The Orange Order has given its overwhelming backing to parading proposals drawn up as part of the Hillsborough Agreement.
The vast majority of members attending a Grand Lodge meeting on Saturday voted to accept a proposed framework to resolve the issue of sectarian parades put forward by a joint Sinn Fein/DUP working group.
Grandmaster Robert Saulters said that 95 per cent had backed the parading aspect of the Hillsborough deal so far following a meeting of 120 members near Dungannon, County Tyrone.
It is understood that the Orange Order met senior DUP figures, including Jeffrey Donaldson, Stephen Moutray and Nelson McCausland, on Thursday.
The plan remain secret, but is likely to see Orangemen granted permission to hold a number of contentious sectarian parades across the North, including the highly contentious Garvaghy Road in Portadown.
Members of the order’s central committee, who met last Monday, recommended that members support the proposals, which passed without amendment.
Meanwhile, there are concerns that a prominent loyalist facing child rape charges, Mark Harbinson, is orchestrating an intimidatory sectarian parade from his prison cell.
The loyalist march is due to take place in Stoneyford, County Antrim on St Patrick’s night.
In recent years up to a dozen Catholic families have been forced to leave their homes in the village because of loyalist intimidation.
A series of loyalist parades organised by the ‘Pride of the Village’ fluteband has reinforced a message of loyalist domination in the town.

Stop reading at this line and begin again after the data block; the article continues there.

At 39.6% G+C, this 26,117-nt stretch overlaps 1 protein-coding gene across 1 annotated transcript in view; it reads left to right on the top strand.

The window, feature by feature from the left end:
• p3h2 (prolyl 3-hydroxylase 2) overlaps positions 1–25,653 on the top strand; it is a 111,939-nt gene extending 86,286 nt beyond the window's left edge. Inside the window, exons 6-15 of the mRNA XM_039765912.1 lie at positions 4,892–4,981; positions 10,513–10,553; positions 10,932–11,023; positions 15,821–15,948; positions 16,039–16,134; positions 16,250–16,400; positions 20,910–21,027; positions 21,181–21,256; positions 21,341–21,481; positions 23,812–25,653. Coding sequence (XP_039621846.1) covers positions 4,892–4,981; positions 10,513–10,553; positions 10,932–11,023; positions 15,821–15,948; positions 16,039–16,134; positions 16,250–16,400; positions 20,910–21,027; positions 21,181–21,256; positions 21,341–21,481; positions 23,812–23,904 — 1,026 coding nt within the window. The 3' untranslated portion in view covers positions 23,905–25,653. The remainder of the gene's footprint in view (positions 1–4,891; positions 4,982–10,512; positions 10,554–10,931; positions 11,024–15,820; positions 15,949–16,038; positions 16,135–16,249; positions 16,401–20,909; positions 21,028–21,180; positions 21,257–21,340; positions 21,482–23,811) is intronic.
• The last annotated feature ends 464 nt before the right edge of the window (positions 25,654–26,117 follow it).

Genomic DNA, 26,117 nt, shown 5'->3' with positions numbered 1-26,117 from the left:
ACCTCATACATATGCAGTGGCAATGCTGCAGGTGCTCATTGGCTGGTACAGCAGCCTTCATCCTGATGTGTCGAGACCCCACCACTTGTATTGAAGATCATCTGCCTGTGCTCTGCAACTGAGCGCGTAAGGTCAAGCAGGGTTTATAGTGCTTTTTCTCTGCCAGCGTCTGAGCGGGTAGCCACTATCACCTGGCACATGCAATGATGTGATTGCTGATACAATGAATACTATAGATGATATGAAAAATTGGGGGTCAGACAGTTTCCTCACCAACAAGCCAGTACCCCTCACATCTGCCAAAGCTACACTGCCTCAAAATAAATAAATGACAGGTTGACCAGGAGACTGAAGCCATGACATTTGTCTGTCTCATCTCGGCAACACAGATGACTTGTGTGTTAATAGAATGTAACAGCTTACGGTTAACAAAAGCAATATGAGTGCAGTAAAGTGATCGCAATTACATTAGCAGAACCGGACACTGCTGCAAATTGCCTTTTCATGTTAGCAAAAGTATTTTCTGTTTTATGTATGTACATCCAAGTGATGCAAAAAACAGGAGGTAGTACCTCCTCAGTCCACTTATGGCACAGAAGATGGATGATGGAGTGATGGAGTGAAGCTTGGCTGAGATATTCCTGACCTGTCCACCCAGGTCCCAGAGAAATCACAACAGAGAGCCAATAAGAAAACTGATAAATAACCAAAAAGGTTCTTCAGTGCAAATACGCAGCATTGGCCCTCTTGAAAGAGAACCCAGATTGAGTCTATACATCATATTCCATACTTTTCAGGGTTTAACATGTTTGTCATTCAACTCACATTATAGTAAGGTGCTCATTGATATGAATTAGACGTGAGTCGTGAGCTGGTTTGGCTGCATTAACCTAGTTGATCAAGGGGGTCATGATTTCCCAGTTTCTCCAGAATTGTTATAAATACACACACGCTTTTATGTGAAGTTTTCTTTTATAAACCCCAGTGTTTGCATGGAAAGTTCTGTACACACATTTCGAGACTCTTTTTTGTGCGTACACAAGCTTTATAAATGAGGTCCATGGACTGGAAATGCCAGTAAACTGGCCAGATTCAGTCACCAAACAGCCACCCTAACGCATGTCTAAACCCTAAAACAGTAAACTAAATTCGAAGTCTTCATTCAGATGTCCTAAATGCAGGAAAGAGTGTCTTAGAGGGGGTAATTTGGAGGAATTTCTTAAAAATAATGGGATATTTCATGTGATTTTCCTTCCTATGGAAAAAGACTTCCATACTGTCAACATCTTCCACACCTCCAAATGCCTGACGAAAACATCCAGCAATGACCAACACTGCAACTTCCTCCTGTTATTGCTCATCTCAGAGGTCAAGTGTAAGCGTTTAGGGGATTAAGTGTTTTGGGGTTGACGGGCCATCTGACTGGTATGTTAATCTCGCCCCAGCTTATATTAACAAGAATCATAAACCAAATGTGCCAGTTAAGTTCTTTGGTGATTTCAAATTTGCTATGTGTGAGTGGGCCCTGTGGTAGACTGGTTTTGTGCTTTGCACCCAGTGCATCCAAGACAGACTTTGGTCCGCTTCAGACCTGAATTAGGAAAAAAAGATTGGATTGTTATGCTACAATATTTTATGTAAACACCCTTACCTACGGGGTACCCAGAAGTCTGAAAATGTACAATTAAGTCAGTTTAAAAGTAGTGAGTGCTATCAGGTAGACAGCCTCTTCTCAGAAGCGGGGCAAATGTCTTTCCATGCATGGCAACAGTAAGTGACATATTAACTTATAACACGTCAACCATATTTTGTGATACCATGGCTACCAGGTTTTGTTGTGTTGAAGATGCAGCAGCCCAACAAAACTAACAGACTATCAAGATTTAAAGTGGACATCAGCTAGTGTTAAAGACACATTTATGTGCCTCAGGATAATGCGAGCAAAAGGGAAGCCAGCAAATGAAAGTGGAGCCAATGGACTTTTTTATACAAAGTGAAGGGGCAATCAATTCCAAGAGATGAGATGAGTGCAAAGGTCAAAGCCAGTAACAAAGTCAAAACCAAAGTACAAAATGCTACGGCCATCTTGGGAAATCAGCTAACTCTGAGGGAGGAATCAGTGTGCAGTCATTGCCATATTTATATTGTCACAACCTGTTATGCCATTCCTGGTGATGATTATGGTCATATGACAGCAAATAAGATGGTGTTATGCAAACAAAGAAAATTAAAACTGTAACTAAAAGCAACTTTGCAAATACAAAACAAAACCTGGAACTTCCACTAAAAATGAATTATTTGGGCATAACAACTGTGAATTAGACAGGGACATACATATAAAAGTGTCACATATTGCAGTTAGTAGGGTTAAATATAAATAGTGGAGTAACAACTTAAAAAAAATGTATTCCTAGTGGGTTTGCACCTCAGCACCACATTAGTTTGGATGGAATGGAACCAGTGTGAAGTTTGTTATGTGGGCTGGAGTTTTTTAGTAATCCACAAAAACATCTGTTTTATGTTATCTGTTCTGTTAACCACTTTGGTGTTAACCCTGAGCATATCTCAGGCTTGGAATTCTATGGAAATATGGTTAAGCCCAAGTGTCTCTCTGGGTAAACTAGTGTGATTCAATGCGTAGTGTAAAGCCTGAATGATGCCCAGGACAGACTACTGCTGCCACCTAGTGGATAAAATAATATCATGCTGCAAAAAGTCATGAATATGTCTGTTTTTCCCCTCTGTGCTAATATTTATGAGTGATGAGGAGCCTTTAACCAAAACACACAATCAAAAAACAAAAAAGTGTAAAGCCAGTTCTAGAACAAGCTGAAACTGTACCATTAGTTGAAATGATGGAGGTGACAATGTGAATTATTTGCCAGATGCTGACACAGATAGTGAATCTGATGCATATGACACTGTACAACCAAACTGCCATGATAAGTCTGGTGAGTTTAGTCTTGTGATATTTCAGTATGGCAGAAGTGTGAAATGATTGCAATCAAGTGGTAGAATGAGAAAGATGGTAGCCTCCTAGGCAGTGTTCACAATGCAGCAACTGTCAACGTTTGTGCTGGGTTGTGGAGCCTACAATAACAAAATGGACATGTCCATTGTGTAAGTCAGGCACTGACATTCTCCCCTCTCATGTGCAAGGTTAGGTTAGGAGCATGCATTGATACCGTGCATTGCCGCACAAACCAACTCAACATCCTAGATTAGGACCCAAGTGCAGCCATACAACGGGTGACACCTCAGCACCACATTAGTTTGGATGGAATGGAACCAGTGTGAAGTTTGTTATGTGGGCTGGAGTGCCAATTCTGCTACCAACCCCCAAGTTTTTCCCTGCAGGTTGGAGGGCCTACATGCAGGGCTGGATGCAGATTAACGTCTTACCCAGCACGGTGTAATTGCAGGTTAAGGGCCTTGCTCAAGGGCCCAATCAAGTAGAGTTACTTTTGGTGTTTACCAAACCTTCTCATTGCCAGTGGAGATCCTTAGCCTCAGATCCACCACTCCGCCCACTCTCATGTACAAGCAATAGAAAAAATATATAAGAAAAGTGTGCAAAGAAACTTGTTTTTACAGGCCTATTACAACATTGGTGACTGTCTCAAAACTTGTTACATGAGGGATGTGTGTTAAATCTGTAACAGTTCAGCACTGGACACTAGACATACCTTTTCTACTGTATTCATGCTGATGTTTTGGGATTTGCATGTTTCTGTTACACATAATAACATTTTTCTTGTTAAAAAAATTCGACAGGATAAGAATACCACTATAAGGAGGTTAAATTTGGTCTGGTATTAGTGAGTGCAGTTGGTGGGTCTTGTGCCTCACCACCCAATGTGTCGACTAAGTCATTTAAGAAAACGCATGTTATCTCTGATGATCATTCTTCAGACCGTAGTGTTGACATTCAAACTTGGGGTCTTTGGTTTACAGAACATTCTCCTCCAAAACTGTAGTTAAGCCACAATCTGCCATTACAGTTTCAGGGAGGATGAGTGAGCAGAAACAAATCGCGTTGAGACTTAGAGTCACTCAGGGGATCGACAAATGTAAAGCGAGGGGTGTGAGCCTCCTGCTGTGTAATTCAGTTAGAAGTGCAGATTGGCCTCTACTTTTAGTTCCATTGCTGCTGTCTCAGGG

In October last year Harbinson was charged with raping a 13-year-old girl, who he allegedly groomed in his role as a senior member of the flute band.
Harbinson, who denies the charges, has subsequently been questioned about separate alleged sex attacks.
The Parades Commission, which is facing abolition this year, is thought to have permitted the parade despite opposing all elements of the parade application after coming political pressure.
Questioning why the loyalist bond wants to parade through the mixed village on a night traditionally associated with celebrations by nationalists, the commission said: “The Pride of the Village flute band has on no occasion in the past demonstrated such affiliations and has no history of parading on this date.
“The question, therefore, remains unanswered as to whether or not this is a mischievous notification to parade in Stoneyford from an unrelated third party; or, indeed, whether it is a genuine notification from the Pride of the Village band.”
It said the parade could “only give rise to renewed tensions in Stoneyford”.
And in a highly unusual move, the commission referred directly to the unnamed organiser of the march.
“The commission suggests to the organiser that he reflect carefully on whether his actions are in the best interests of community relations in Stoneyford; and if they are helping to further the interests of parading as a peaceful, cultural tradition.”
The commission would not comment on whether it believes Harbinson organised the band parade from his prison cell.
The parade was banned from entering three mixed housing estates, with the actual parade limited to just 15 minutes. However, there was still anger over the parade getting the green light despite the commission’s apparent opposition.
Sinn Fein assembly member Paul Butler called for an urgent meeting with PSNI Chief Matt Baggott.
“We are demanding this parade is banned because, as can be seen by the Parades Commission determination, it has been organised for no other reason than to increase sectarian tensions,” he said.
“This parade is being allowed to go ahead despite there being no named organiser and names of parade marshals being bogus.
“There is a real concern among nationalists that this parade has been organised by Mr Harbinson from his prison cell for his own reasons.”